During 2015 the Association has supported clinical nurse specialist Niamh Finnegan and Paediatrician Dr Alex Broomfield to travel to India to attend two Gaucher Clinics and present at a metabolic meeting and Dr Aimee Donald, Paediatric Clinical Research Fellow at the Manchester Centre for Genomic Medicine to visit Sweden coinciding with her work alongside the Gaucherite research project;
Niamh Finnegan writes; I was delighted to be invited by Dr Vellodi to join him and his group to visit India to attend clinics in Chennai and New Delhi and to a meeting with the India Lysosomal Storage Disorders Support Society (LSDSS), patients and families in January this year. I successfully applied to Susan Lewis Fund for support for my trip and I am extremely grateful to the Gaucher Association for approving this and allowing me to partake in what was an inspiring and amazing experience.
Work began on Monday morning with our first clinic at Mediscan. Sadly we missed the flag raising ceremony at the clinic due to very busy Republic day traffic! Dr Sujata and her team gave us a very warm welcome and as this was my second visit to this clinic I was delighted to meet some of the staff I had met on my previous visit 3 years earlier.
Monday was the Gaucher clinic and we saw many patients and families with Gaucher disease. Some families had travelled hundreds of miles to attend the clinic and their dedication to their children and desperation for advice and treatment was inspiring and humbling.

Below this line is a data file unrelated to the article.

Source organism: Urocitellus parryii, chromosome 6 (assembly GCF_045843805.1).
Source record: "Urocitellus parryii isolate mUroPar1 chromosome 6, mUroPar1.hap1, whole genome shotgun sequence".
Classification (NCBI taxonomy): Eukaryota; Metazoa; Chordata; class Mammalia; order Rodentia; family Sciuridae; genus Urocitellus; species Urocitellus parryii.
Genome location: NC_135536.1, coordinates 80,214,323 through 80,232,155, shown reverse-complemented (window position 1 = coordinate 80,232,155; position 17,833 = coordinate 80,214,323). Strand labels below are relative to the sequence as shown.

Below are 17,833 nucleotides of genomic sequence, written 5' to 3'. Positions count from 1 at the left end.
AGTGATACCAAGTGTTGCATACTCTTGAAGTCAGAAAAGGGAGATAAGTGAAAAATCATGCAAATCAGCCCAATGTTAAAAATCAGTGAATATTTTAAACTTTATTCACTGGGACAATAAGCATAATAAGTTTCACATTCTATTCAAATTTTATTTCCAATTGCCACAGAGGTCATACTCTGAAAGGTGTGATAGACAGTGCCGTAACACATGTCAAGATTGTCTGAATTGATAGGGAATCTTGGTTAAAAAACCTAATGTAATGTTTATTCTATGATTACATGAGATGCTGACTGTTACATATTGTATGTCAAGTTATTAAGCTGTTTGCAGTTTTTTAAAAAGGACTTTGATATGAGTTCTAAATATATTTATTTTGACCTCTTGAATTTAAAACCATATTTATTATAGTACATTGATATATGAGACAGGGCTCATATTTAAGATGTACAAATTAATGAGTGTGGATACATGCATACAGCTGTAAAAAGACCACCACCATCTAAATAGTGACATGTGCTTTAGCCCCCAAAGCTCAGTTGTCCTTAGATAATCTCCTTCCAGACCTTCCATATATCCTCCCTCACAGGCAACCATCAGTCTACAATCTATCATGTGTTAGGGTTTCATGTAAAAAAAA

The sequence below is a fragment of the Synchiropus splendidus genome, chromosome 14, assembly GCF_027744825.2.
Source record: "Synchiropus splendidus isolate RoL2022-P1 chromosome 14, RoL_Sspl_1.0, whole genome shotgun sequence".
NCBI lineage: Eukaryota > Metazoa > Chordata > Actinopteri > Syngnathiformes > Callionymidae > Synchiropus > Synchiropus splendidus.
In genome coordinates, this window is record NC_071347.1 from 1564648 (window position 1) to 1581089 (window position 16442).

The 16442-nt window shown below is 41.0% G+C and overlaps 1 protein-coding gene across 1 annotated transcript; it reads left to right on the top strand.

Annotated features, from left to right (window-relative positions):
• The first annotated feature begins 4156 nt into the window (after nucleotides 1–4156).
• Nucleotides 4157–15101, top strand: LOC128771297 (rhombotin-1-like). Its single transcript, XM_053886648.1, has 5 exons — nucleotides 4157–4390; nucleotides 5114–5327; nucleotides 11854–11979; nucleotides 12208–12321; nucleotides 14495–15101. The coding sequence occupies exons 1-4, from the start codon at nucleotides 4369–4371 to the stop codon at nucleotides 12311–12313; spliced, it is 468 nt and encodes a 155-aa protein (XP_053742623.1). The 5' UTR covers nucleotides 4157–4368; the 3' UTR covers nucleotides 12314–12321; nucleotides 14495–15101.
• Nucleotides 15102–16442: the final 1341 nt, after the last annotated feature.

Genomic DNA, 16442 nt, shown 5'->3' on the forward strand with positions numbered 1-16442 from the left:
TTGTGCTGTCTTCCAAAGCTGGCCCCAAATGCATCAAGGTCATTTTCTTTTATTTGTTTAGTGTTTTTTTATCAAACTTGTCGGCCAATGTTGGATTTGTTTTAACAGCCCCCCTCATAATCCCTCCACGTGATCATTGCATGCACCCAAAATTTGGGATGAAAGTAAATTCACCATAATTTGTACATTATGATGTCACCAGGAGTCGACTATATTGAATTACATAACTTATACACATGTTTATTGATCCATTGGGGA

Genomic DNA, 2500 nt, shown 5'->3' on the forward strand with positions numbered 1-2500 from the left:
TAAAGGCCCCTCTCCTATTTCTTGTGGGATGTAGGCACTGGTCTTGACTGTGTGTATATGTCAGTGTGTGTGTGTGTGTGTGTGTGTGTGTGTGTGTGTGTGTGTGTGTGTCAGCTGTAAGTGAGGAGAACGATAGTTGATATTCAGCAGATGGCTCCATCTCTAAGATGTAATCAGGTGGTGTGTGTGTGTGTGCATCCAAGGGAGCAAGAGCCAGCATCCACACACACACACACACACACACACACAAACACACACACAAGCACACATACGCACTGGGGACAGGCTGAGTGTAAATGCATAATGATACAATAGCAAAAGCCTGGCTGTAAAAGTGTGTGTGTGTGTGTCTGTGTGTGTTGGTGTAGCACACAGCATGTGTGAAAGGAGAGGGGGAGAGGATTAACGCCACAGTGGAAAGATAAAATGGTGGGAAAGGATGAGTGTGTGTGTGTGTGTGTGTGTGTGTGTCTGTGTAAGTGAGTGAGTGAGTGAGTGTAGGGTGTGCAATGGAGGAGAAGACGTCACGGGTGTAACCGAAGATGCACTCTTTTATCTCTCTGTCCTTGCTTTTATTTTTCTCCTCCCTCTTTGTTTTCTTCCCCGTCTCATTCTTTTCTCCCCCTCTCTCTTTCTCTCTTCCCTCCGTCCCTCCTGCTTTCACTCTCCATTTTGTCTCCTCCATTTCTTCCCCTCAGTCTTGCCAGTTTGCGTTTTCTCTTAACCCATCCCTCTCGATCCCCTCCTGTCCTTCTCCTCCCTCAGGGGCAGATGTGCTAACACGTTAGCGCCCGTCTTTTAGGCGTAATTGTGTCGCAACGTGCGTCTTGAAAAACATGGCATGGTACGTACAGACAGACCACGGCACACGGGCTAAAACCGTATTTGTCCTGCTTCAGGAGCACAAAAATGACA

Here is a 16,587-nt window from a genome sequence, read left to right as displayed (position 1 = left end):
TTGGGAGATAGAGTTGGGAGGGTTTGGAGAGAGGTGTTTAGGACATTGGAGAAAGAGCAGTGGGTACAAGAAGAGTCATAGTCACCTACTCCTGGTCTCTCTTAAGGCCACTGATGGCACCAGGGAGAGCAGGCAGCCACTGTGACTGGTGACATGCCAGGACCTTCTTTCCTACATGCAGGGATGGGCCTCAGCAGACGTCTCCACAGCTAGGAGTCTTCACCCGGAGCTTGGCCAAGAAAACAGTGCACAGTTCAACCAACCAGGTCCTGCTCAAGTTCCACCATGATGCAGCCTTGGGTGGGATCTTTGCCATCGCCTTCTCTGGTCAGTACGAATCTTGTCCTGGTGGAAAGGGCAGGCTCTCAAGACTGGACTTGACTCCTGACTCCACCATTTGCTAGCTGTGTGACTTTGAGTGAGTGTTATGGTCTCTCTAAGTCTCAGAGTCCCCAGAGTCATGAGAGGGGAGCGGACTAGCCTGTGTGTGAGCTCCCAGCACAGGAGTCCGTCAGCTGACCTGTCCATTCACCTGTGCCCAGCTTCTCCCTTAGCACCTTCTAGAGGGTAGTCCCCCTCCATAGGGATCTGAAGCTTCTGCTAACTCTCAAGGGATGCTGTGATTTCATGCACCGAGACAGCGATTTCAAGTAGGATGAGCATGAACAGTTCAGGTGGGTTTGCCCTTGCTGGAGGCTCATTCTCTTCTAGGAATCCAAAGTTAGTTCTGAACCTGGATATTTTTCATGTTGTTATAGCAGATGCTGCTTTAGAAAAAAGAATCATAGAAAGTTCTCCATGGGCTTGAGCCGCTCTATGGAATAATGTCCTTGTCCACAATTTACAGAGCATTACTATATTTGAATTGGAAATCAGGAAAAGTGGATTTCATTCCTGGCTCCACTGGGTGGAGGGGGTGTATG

On Tuesday we saw mainly MPS I, II and VI patients in the multi-disciplinary clinic. Many patients we saw were not on ERT and were desperate for help and advice. As with the Gaucher patients, it was an honour to meet these families and listen to their stories but it was also heart breaking.
Early Wednesday we flew to Delhi and went straight to AIMS for a clinic. The team at AIMS were also very welcoming and hospitable. In this clinic we saw a mixture of patients with LSD’s, including Gaucher and MPS and also children with other metabolic conditions. Many families attended the clinic which was held in the boardroom which was a first for me!
We then had a meeting with families and the LSDSS and I gave a talk about how we give ERT in the UK with a focus on home infusions. Families and professionals were very interested in this from a financial saving and also to make treatment more accessible for patients. It was a wonderful experience to meet so many families.
It wasn’t all work and Tanya, Irma and I had the amazing opportunity of visiting Agra and the Taj Mahal. We also had a tour of Delhi and saw all the famous landmarks. Also we had lots of little shopping trips and the colours and smells in both cities in the shops and markets are unique and gorgeous. Even the memories my “life flashing before my eyes” journeys in the auto rickshaws which left me traumatised at the time now make me smile!
I will never forget the experience and I am very grateful to Dr Vellodi for the invitation and the Gaucher Association and the Susan Lewis fund for sponsoring my trip and enabling me to go.
Dr Alex Broomfield writes; “Travel makes one modest. You see what a tiny place you occupy in the world.”1
Given my multiple personnel connections with the Indian subcontinent, father born in Nowshera, 3 years in Delhi as a teenager and subsequent voluntary work in Himachal Pradesh, I need very little incentive to jump at the chance of helping in clinics there. However given this was possibly my last opportunity to be able to work clinically with one of the true pioneers in the treatment of Pediatric Gaucher, Dr Ashok Vellodi the chance was too good to pass up. I am thus deeply grateful to for the support from the Gaucher Association for enabling me to do so.